Edward Cole understood that books encouraged community. The businessman could rub shoulders with the tramp in his Arcade. Now, in an age of division and isolation, more than ever we need spaces which facilitate community; light-filled cathedrals dedicated to the love of knowledge and stories, and their power to cross borders, politically, ideologically and culturally.

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  • INTERNATIONAL

    Elon Musk’s Twitter bid exposes ‘financially strange’ media ecosystem

    • David James
    • 19 April 2022
    1 Comment

    Elon Musk’s proposed hostile takeover of Twitter will be a fascinating battle that will have consequences far beyond the stock market. It is exposing just how financially strange social media and conventional media have become. 

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  • ARTS AND CULTURE

    Carrying the weight of the daily news

    • Cherie Gilmour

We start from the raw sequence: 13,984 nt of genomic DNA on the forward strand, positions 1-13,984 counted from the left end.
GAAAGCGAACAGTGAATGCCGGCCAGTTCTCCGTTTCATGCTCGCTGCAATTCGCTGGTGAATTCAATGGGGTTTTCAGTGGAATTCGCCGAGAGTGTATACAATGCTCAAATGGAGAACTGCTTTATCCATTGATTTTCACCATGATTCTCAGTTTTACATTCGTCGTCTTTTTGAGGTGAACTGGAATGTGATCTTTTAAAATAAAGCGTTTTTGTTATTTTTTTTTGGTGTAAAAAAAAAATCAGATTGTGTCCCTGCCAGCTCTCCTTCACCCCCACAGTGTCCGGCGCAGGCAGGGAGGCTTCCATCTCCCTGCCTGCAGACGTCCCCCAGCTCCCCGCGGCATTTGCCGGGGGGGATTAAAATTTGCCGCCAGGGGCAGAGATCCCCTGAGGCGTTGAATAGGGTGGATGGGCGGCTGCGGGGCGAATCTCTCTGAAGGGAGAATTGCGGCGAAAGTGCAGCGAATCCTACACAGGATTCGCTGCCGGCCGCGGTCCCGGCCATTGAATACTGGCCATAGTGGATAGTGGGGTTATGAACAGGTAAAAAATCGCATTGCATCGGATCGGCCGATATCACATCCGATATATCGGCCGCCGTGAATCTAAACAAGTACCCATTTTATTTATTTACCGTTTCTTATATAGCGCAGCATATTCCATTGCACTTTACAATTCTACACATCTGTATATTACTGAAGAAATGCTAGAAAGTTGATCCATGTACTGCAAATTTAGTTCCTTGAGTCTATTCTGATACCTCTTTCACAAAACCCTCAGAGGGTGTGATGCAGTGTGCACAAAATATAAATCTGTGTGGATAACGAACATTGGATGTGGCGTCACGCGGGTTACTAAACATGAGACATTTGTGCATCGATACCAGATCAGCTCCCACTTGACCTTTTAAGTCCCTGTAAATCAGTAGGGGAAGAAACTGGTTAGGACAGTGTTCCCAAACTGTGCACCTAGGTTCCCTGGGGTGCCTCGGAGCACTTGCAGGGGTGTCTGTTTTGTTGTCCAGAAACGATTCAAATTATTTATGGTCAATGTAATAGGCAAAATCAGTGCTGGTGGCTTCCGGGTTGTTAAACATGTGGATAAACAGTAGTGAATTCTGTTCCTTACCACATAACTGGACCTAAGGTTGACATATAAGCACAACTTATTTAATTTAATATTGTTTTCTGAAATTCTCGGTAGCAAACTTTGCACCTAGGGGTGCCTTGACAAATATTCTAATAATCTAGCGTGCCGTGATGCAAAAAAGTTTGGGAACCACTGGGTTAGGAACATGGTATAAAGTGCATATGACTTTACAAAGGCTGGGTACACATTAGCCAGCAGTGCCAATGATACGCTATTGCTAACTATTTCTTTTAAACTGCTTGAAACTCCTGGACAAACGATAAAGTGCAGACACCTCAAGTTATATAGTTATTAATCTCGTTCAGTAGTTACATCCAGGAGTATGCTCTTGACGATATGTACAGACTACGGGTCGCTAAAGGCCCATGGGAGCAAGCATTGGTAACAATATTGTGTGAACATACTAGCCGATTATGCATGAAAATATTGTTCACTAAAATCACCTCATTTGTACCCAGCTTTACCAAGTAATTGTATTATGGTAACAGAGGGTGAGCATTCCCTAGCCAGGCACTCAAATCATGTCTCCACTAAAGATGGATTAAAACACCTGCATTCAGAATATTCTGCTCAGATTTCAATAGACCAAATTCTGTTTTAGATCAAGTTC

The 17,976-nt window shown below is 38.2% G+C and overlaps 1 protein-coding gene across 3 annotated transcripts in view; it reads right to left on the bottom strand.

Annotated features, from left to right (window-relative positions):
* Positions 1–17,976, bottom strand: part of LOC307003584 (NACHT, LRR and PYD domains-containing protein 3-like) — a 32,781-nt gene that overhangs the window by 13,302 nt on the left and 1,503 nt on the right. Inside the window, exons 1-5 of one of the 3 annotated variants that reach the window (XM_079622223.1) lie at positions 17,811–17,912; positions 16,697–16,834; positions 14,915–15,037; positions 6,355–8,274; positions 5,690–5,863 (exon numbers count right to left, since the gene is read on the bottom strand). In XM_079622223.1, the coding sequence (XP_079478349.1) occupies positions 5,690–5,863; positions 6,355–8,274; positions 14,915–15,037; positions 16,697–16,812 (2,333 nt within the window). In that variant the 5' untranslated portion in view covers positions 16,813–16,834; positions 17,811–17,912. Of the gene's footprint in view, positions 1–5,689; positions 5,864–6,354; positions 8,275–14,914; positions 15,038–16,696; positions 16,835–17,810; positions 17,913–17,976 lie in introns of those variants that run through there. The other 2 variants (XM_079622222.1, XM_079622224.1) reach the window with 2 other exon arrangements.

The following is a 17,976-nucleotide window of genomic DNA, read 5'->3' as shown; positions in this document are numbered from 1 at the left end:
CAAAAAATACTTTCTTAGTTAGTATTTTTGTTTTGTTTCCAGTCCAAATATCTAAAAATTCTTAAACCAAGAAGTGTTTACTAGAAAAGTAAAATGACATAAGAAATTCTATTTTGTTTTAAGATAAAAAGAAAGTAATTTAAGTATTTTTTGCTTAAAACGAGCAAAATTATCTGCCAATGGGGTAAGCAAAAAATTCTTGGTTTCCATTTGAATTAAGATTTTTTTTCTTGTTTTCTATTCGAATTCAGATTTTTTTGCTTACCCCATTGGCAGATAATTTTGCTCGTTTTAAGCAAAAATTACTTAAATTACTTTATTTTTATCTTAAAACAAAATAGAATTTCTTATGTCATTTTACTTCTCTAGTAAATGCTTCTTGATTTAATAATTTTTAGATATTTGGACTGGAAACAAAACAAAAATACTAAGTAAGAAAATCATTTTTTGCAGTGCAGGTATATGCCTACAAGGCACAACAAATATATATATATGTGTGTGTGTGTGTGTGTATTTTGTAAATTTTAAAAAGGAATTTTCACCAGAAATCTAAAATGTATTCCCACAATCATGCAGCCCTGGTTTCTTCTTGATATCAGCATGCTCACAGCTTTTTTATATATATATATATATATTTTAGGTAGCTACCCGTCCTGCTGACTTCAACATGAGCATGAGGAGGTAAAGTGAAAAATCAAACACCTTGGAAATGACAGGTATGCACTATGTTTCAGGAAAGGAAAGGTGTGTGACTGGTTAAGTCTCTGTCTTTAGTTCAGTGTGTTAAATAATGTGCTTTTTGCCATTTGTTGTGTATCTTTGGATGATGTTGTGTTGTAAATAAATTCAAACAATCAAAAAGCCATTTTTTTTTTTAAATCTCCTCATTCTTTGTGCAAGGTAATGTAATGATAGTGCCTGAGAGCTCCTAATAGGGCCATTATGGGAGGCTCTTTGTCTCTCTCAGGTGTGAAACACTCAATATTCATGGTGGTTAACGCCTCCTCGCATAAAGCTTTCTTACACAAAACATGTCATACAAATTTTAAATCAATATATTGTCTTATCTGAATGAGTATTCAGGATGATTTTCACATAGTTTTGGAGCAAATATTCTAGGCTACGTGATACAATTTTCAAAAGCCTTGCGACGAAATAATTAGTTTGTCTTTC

• 29 March 2022

    A house bursts into flames as it’s submerged in floodwaters. A doctor tells a cameraman filming a dying Ukrainian child to send the footage to Putin. A newspaper delves into the murder of a young woman. It’s like a fever dream: a pandemic bleeds into the edges of a global war. The news presents information, and it has no moral duty to tell us how we should feel about it or help us untangle the knot of feelings which emerge. 

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  • INTERNATIONAL

    Ukraine requires inclusive humanitarian response

    • David Treanor
    • 28 March 2022

    As this conflict unfolds, many governments commit necessary life-saving support for vulnerable people. However, these measures may not reach all citizens and groups, at least equitably. These include frail aged persons, children traveling without parents and those who live an intellectual and developmental disability (IDD).

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  • ECONOMICS

    How will Russia sanctions impact the global economy?

    • David James
    • 22 March 2022

    Russia’s invasion of Ukraine has led to severe financial sanctions being imposed on the country that are likely to have lasting consequences. Problem is, they may not be the ones the sanctioners are expecting. They may even come to regret what they have done.